Editor's Recommendations

Solution Centres

Stories by Craig Shumard

Latest Videos

  • 150x50

    CSO Webinar: The Human Factor - Your people are your biggest security weakness

    ​Speakers: David Lacey, Researcher and former CISO Royal Mail David Turner - Global Risk Management Expert Mark Guntrip - Group Manager, Email Protection, Proofpoint

    Play Video

  • 150x50

    CSO Webinar: Current ransomware defences are failing – but machine learning can drive a more proactive solution

    Speakers • Ty Miller, Director, Threat Intelligence • Mark Gregory, Leader, Network Engineering Research Group, RMIT • Jeff Lanza, Retired FBI Agent (USA) • Andy Solterbeck, VP Asia Pacific, Cylance • David Braue, CSO MC/Moderator What to expect: ​Hear from industry experts on the local and global ransomware threat landscape. Explore a new approach to dealing with ransomware using machine-learning techniques and by thinking about the problem in a fundamentally different way. Apply techniques for gathering insight into ransomware behaviour and find out what elements must go into a truly effective ransomware defence. Get a first-hand look at how ransomware actually works in practice, and how machine-learning techniques can pick up on its activities long before your employees do.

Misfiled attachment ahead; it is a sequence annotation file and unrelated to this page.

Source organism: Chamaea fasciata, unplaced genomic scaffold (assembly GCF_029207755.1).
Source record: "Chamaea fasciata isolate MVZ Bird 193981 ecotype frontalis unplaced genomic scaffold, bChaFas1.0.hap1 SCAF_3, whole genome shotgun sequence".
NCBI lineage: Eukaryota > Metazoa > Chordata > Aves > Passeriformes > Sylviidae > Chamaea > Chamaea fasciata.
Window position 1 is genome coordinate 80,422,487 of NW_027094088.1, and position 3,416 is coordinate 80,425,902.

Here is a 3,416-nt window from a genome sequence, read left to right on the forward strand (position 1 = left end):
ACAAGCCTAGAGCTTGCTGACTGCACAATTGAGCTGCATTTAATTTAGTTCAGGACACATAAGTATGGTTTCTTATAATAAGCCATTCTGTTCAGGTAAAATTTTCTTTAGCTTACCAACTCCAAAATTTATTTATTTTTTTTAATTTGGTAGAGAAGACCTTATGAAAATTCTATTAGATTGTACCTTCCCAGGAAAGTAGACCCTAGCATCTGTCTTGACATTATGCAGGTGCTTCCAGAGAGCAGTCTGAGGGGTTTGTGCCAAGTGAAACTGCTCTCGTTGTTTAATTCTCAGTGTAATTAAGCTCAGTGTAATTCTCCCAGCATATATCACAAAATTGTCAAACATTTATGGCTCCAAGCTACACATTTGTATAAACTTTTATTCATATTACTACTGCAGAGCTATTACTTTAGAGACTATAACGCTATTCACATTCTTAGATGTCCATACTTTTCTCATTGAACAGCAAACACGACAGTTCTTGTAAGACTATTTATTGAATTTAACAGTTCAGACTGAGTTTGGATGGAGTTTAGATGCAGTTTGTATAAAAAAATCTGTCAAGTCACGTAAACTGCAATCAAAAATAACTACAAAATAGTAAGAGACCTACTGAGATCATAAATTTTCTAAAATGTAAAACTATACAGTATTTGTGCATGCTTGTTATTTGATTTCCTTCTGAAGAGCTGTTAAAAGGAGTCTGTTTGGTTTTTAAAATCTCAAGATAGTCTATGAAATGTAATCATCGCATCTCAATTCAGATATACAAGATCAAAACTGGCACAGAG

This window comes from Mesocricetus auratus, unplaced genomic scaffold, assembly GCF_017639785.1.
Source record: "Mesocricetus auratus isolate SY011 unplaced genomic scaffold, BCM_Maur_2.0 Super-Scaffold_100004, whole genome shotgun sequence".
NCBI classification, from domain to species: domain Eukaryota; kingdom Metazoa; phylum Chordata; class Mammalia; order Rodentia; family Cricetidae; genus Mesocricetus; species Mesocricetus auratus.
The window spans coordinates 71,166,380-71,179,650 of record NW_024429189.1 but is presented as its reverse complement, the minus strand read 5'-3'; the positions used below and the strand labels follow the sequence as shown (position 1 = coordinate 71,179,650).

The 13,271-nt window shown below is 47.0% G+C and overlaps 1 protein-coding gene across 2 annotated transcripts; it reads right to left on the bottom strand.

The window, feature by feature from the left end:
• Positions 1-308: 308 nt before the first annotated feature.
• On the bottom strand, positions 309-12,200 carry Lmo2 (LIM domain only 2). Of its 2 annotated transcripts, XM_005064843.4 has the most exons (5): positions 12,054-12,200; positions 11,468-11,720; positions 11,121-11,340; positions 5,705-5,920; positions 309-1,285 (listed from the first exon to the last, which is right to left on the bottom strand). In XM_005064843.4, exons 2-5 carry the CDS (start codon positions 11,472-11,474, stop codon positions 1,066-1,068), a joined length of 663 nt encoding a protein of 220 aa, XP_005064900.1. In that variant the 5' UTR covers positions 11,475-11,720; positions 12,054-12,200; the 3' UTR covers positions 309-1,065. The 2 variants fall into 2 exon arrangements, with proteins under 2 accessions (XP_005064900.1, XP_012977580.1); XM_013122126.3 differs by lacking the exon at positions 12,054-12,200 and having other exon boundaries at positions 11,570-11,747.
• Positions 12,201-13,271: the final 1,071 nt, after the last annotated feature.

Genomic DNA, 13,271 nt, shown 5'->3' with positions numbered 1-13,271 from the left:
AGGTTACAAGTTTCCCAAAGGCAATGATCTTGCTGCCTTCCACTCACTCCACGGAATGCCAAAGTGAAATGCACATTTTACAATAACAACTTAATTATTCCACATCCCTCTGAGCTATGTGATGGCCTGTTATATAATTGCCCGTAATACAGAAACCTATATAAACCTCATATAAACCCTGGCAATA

Play Video

  • 150x50

    CSO Webinar: Get real about metadata to avoid a false sense of security

    Speakers: • Anthony Caruana – CSO MC and moderator • Ian Farquhar, Worldwide Virtual Security Team Lead, Gigamon • John Lindsay, Former CTO, iiNet • Skeeve Stevens, Futurist, Future Sumo • David Vaile - Vice chair of APF, Co-Convenor of the Cyberspace Law And Policy Community, UNSW Law Faculty This webinar covers: - A 101 on metadata - what it is and how to use it - Insight into a typical attack, what happens and what we would find when looking into the metadata - How to collect metadata, use this to detect attacks and get greater insight into how you can use this to protect your organisation - Learn how much raw data and metadata to retain and how long for - Get a reality check on how you're using your metadata and if this is enough to secure your organisation

    Play Video

  • 150x50

    CSO Webinar: How banking trojans work and how you can stop them

    CSO Webinar: How banking trojans work and how you can stop them Featuring: • John Baird, Director of Global Technology Production, Deutsche Bank • Samantha Macleod, GM Cyber Security, ME Bank • Sherrod DeGrippo, Director of Emerging Threats, Proofpoint (USA)

    Play Video

  • 150x50

    IDG Live Webinar:The right collaboration strategy will help your business take flight

    Speakers - Mike Harris, Engineering Services Manager, Jetstar - Christopher Johnson, IT Director APAC, 20th Century Fox - Brent Maxwell, Director of Information Systems, THE ICONIC - IDG MC/Moderator Anthony Caruana

    Play Video

More videos

Blog Posts